In a radio interview with the "The Clay Travis & Buck Sexton Show", Trump called Putin "smart". This was after the Russian president had given a speech in which he explained why Russia is moving into Ukraine. "I said, ‘This is genius. Putin declares large parts of Ukraine to be Ukrainian. Putin declares it independent. Oh, that's wonderful. Now Putin says it's independent. This is a large part of Ukraine. I replied, "How smart is this?" He's going in to be a peacekeeper."
These comments reminded Trump of the notorious 2018 summit in Helsinki with Putin, where he claimed that Putin was more trustworthy than U.S. intelligence services. Trump has repeatedly criticized NATO and its allied countries for failing to pay their fair share in joint defense during his presidency and his first presidential campaign.
Many Republicans who aspire to higher office in the future have been praising Trump's handling Russia. Some even seem to share similar views about Putin. said that Mike Pompeo, who was secretary of state in the Trump administration and CIA director, told Fox News last Sunday that Putin is a "very skilled statesman." He is a gifted man. For goodness sakes, he was a KGB agent. He is a master at using power. We should all respect his wisdom.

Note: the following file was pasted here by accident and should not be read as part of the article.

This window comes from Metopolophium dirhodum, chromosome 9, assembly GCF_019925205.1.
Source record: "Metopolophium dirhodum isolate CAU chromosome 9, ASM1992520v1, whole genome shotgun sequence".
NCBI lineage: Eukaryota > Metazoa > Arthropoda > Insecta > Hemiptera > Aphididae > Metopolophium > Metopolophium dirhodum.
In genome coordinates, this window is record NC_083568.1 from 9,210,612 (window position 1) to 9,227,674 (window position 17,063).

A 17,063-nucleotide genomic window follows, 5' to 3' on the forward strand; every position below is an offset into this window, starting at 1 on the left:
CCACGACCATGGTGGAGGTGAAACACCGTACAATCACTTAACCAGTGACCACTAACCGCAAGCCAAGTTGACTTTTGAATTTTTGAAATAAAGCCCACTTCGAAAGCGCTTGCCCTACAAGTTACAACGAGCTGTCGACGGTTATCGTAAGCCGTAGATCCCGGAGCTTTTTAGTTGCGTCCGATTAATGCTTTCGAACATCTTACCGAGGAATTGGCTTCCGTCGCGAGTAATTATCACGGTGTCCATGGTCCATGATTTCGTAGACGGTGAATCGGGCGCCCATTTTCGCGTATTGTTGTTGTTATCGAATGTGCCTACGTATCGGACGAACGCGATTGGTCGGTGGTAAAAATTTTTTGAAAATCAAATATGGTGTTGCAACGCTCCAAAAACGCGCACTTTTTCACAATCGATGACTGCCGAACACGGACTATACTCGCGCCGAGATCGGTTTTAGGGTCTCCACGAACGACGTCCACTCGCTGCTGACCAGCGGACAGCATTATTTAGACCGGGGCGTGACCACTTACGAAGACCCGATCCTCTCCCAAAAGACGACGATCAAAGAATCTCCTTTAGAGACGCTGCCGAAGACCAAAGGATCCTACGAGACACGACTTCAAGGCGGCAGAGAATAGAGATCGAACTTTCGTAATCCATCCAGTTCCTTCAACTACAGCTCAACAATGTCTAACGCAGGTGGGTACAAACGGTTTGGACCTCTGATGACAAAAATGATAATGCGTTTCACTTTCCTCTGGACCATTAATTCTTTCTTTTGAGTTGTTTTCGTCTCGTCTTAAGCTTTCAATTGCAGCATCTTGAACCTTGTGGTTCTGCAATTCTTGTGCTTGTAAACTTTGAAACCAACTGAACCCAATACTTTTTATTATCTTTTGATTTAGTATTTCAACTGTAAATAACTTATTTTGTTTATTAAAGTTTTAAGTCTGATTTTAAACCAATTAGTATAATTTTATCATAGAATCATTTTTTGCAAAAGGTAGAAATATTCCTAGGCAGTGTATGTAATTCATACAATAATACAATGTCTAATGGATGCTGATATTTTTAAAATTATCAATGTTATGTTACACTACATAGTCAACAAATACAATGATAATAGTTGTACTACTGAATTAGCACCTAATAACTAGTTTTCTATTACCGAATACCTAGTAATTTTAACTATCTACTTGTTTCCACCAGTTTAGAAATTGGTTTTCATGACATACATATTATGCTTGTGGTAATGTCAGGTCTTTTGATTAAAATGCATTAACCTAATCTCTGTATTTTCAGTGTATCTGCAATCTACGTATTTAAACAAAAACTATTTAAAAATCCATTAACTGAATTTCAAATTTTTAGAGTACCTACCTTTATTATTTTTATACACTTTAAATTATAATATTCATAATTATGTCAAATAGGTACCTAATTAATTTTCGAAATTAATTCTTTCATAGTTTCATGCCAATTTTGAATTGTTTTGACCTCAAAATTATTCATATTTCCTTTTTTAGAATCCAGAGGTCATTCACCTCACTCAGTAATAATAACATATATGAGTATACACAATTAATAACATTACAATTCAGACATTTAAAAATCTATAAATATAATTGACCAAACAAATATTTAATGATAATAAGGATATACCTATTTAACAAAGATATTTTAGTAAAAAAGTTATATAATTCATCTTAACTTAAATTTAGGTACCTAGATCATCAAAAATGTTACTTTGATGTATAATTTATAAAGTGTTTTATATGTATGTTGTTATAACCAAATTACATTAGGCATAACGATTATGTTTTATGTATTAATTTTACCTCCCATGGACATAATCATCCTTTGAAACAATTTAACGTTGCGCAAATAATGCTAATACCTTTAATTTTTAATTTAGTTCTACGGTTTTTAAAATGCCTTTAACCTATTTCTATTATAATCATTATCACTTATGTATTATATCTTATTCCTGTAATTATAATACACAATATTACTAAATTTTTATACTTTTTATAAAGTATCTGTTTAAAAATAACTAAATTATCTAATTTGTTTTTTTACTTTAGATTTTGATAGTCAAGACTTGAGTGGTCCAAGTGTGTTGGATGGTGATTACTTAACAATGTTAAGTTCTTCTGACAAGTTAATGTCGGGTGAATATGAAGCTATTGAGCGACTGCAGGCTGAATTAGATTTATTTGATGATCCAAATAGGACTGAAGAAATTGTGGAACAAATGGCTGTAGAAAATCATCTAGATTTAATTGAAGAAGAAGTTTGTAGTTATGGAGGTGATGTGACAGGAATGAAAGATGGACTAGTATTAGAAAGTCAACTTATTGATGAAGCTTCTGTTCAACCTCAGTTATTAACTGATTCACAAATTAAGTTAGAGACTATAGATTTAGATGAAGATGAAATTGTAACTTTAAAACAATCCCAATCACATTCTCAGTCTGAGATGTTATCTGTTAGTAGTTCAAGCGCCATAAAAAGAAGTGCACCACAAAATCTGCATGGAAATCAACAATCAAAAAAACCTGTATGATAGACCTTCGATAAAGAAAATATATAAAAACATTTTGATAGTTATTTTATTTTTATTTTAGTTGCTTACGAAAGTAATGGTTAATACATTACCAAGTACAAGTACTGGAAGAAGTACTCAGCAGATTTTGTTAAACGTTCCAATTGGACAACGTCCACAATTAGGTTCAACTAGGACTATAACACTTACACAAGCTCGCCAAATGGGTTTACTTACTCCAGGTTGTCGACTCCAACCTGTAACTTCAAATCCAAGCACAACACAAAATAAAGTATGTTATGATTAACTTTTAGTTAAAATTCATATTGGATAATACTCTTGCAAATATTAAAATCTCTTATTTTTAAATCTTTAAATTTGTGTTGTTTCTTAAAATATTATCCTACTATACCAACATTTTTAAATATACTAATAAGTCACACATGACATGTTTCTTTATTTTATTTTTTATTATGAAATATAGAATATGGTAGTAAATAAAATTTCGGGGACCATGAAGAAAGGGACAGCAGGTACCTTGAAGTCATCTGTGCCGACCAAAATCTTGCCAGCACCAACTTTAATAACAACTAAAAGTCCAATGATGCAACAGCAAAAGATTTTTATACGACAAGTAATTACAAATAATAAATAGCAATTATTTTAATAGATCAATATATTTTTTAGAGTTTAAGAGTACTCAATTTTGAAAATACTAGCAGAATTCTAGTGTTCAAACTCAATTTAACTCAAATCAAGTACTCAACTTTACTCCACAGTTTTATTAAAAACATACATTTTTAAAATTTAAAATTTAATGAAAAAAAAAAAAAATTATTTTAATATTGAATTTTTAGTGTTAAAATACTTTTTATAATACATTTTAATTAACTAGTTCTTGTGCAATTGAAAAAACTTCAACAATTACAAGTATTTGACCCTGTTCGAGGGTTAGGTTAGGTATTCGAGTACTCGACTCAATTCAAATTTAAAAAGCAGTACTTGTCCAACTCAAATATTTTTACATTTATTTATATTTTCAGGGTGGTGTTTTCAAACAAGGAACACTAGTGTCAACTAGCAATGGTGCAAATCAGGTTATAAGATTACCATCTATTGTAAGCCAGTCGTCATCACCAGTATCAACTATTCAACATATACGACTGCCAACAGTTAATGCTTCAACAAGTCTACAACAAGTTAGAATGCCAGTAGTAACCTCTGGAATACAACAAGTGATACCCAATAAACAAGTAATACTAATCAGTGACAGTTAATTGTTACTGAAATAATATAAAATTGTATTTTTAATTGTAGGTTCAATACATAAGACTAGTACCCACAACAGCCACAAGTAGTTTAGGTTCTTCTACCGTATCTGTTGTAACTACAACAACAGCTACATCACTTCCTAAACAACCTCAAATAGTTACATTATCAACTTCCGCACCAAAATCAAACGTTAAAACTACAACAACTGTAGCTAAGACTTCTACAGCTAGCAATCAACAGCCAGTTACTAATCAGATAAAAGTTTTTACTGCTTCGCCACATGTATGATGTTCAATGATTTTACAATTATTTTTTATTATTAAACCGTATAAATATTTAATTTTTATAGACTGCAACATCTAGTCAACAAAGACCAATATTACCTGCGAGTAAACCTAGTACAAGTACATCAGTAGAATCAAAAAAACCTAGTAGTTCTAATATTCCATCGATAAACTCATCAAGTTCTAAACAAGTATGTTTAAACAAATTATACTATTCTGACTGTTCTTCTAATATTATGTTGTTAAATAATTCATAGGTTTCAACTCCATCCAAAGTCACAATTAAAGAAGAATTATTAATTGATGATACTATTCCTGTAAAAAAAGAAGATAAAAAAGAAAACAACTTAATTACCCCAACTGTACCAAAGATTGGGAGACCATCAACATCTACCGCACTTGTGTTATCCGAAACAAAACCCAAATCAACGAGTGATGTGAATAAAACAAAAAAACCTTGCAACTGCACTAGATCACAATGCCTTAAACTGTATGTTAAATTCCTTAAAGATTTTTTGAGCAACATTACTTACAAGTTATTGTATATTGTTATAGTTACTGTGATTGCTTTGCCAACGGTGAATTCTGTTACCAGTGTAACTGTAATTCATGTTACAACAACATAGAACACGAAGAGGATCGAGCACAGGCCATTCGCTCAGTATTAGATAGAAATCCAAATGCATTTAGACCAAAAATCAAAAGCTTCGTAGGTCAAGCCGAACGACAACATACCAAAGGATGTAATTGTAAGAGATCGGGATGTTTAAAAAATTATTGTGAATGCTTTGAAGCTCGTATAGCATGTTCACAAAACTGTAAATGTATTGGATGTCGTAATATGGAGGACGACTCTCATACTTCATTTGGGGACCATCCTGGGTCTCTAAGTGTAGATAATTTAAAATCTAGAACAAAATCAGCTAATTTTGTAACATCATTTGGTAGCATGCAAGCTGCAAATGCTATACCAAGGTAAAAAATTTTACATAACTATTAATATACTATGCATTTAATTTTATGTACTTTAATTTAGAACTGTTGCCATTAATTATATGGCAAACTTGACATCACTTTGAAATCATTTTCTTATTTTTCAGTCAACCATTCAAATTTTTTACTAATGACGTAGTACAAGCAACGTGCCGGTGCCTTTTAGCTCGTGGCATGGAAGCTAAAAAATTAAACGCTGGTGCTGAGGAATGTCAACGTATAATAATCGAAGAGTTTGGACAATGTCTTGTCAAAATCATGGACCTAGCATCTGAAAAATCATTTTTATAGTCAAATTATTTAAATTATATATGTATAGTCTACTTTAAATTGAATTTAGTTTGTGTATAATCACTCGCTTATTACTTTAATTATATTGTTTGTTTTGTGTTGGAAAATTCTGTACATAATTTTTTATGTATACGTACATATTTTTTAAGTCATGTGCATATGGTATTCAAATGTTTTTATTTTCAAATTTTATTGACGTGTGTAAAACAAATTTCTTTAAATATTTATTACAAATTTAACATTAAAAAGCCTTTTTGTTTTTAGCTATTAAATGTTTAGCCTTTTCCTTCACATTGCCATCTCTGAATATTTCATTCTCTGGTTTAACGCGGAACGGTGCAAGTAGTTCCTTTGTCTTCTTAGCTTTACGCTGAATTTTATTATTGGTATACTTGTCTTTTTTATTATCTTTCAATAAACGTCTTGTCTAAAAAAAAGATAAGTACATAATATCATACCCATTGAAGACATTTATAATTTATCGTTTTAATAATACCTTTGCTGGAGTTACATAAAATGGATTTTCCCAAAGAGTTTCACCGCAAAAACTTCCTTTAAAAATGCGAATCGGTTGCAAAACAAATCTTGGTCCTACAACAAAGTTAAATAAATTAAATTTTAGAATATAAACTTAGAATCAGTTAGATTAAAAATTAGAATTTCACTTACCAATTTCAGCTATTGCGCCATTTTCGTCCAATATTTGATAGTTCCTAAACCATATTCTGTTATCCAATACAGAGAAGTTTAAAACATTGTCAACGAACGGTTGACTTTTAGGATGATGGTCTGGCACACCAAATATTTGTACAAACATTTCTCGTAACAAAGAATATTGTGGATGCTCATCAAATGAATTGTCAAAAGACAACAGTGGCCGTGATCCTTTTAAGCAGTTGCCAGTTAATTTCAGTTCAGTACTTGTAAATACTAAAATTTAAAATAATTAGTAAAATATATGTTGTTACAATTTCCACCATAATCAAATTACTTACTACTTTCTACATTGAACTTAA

Pompeo tweeted earlier this week that Putin was the aggressor. Ukrainians are the aggressors. However, Pompeo has claimed that Trump’s approach to Russia was successful in TV interviews and on Twitter. "Vladimir Putin remains the same person as he was under our administration. He stated that the only thing that hasn't changed is American leadership.
Pompeo, speaking in Iowa just hours before the invasion began on Wednesday, criticized Putin and called him "evil" as well as an autocrat who "wanted to reproduce this notion of the greater Russia, or the Soviet Union for some time".
Former Ambassador to U.N. Nikki Haley is a potential 2024 presidential candidate. She has expressed an openness to engaging in the discussion about Russia. While she has focused her remarks on the Biden administration, she also gave a nod to Trump, tweeting : "Vladimir Putin appears on the brink of recreating Russia's Empire, if it is not the Soviet Union." It was not so long ago that the leader in the free world stopped that from happening. "Today, Biden is mocking Russian aggression."